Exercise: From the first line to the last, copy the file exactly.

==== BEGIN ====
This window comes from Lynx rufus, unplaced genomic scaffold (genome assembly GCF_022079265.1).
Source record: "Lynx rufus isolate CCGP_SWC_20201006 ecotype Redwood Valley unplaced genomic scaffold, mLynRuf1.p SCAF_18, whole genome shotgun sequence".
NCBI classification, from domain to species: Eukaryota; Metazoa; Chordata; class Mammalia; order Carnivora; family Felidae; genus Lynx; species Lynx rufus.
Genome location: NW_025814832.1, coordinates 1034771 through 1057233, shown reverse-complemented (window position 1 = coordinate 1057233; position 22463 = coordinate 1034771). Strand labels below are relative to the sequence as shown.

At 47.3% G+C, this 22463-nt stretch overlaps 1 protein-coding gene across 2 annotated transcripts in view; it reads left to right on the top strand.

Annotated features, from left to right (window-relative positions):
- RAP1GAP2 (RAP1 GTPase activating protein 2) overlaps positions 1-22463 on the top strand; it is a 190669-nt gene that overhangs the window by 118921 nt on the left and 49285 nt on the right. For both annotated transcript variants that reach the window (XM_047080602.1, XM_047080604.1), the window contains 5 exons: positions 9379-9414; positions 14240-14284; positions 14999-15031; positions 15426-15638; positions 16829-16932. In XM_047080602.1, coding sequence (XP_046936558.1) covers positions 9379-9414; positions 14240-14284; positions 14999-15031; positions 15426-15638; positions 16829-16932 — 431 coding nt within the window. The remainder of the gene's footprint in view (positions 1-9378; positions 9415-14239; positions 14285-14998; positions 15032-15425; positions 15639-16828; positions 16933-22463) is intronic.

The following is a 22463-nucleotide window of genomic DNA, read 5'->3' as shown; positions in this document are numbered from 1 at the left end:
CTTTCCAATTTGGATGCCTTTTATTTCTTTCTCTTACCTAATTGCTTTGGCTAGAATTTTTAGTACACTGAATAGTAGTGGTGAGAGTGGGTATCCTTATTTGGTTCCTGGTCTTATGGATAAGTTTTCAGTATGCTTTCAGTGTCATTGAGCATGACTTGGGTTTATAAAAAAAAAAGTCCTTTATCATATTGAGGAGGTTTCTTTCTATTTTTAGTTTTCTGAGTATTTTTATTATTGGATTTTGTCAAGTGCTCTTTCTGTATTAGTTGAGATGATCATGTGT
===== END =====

This window comes from Lynx rufus, unplaced genomic scaffold (genome assembly GCF_022079265.1).
Source record: "Lynx rufus isolate CCGP_SWC_20201006 ecotype Redwood Valley unplaced genomic scaffold, mLynRuf1.p SCAF_18, whole genome shotgun sequence".
NCBI classification, from domain to species: Eukaryota; Metazoa; Chordata; class Mammalia; order Carnivora; family Felidae; genus Lynx; species Lynx rufus.
Genome location: NW_025814832.1, coordinates 1034771 through 1057233, shown reverse-complemented (window position 1 = coordinate 1057233; position 22463 = coordinate 1034771). Strand labels below are relative to the sequence as shown.

At 47.3% G+C, this 22463-nt stretch overlaps 1 protein-coding gene across 2 annotated transcripts in view; it reads left to right on the top strand.

Annotated features, from left to right (window-relative positions):
- RAP1GAP2 (RAP1 GTPase activating protein 2) overlaps positions 1-22463 on the top strand; it is a 190669-nt gene that overhangs the window by 118921 nt on the left and 49285 nt on the right. For both annotated transcript variants that reach the window (XM_047080602.1, XM_047080604.1), the window contains 5 exons: positions 9379-9414; positions 14240-14284; positions 14999-15031; positions 15426-15638; positions 16829-16932. In XM_047080602.1, coding sequence (XP_046936558.1) covers positions 9379-9414; positions 14240-14284; positions 14999-15031; positions 15426-15638; positions 16829-16932 — 431 coding nt within the window. The remainder of the gene's footprint in view (positions 1-9378; positions 9415-14239; positions 14285-14998; positions 15032-15425; positions 15639-16828; positions 16933-22463) is intronic.

The following is a 22463-nucleotide window of genomic DNA, read 5'->3' as shown; positions in this document are numbered from 1 at the left end:
CTTTCCAATTTGGATGCCTTTTATTTCTTTCTCTTACCTAATTGCTTTGGCTAGAATTTTTAGTACACTGAATAGTAGTGGTGAGAGTGGGTATCCTTATTTGGTTCCTGGTCTTATGGATAAGTTTTCAGTATGCTTTCAGTGTCATTGAGCATGACTTGGGTTTATAAAAAAAAAAGTCCTTTATCATATTGAGGAGGTTTCTTTCTATTTTTAGTTTTCTGAGTATTTTTATTATTGGATTTTGTCAAGTGCTCTTTCTGTATTAGTTGAGATGATCATGTGT